Correctional Telepsychiatry: A Good Fit
Jails and prisons can be bleak and austere places to work. The steel bars and concrete walls deliver a cold feel. Survival is a constant theme for patients and staff alike. Feelings of hopelessness can dominate and an authoritarian vibe can overwhelm. Working inside the jail or prison walls, one cannot help but feel the pull of this culture. Staff may become more cynical. To a certain extent, this culture will shape the way staff relate to the correctional officers and patients. Consciously or subconsciously, psychiatrists might feel compelled by their environment to be more punitive and harsh in their dealings with inmates.
These feelings may be heightened when working in an especially harsh correctional environment like maximum security units. In these units, the inmates can be more dangerous and under much stricter control. Also, the staff must comply with more safety protocols such as wearing stab-proof vests, alarms, and facemasks. In some cases, it might make the staff feel that they are going to war, rather than treating patients. This may bring out more aggressive and hostile feelings which can possibly spill into the dynamics of the treatment session.
Safety protocols may intimidate staff and make them feel more vulnerable. To some staff, wearing vests, alarms, and facemasks engenders a feeling of vulnerability- as if to say that they are scared of the patient. This gives an inmate the opportunity to take advantage by trying to pressure the doctor into inappropriate treatment such as abusable medications.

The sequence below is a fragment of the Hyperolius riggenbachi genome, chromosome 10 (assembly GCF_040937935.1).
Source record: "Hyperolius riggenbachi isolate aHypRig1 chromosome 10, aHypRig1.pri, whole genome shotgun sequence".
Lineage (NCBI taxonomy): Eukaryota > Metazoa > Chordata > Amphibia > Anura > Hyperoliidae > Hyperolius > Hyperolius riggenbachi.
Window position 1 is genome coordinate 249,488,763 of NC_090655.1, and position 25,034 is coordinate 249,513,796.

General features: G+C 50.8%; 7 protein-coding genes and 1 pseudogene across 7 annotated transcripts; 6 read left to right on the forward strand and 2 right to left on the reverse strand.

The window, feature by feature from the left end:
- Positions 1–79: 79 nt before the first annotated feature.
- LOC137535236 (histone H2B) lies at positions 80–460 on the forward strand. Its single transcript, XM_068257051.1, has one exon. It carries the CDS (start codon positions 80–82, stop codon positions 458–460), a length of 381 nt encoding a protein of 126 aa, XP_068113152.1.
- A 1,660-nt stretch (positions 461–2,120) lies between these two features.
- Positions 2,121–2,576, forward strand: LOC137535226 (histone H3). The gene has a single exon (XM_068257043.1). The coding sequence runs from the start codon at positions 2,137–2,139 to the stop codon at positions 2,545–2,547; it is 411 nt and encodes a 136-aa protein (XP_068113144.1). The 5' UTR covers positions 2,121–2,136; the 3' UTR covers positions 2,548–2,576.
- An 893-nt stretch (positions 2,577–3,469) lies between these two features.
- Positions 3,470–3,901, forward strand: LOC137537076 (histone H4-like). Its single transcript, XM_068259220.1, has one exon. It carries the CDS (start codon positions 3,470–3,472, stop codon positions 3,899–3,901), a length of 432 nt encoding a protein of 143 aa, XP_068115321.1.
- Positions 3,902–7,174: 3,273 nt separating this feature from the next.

Also, custody staff sometimes resent the role of healthcare staff or do not support the mission of providing healthcare to inmates. Custody staff sometimes give healthcare staff pejorative labels such as “Care Bears” or “Hug-a-thugs.”
Telepsychiatrists, in contrast, are less likely to succumb to the authoritarian culture because they are not as entrenched in it. Telemedicine providers do not have the heavy restrictions on what to wear and what to bring to the office. They are not as affected by the local mood in the institution. They are less worried about what the custody officer may think of them or of office politics. They are virtually completely out of danger and have no fears for their safety or retaliation. Therefore, they are better able to focus on the task at hand.
Likewise, an inmate may be more apt to trust a telepsychiatrist who is not beholden to the pressures of the authoritarian culture. Inmates might feel more comfortable sharing thoughts and feelings with a doctor that is not directly connected with the local prison.
In addition, the work environment for a Telepsychiatrist (sometimes their own home office) tends to be brighter, cleaner, and more comfortable than that of a psychiatrist working within the prison walls. Studies have shown that a person’s work environment significantly affects the quality of the work experience. Therefore, telepsychiatrists working in a comfortable environment might tend to have a more positive and hopeful outlook. They may be more likely to keep their cool when confronted with unique issues related to prisons and jails. This positive attitude will likely translate to more effective patient care for inmate-patients who often desperately need psychiatric help.
Telemedicine is a good fit for correctional environments. If you want to know how your prison or jail can obtain telepsychiatry services, contact Orbit Health today